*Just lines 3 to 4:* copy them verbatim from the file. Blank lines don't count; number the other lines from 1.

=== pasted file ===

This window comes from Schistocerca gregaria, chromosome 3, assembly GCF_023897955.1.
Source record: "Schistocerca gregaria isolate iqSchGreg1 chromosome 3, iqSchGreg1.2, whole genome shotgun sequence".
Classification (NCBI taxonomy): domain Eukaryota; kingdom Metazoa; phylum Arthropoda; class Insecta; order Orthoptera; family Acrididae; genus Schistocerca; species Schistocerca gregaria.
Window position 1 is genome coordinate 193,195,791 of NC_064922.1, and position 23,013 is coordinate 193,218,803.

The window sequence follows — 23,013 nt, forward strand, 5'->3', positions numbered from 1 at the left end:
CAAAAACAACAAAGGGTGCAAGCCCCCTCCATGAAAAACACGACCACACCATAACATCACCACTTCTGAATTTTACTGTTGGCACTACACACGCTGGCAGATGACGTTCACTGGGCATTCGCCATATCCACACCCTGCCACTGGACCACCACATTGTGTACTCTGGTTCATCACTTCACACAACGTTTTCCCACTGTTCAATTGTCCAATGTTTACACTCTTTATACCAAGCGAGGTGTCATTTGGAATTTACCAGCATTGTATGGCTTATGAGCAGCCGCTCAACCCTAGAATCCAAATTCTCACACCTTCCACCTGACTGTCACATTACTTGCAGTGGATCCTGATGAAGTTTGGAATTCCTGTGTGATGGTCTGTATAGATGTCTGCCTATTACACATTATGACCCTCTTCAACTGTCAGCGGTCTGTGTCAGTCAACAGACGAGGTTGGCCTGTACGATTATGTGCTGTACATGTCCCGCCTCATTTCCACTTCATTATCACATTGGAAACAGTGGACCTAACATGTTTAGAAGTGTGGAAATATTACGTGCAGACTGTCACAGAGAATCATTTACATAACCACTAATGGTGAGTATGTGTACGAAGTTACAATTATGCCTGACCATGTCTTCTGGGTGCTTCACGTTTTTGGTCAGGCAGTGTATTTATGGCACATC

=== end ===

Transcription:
Classification (NCBI taxonomy): domain Eukaryota; kingdom Metazoa; phylum Arthropoda; class Insecta; order Orthoptera; family Acrididae; genus Schistocerca; species Schistocerca gregaria.
Window position 1 is genome coordinate 193,195,791 of NC_064922.1, and position 23,013 is coordinate 193,218,803.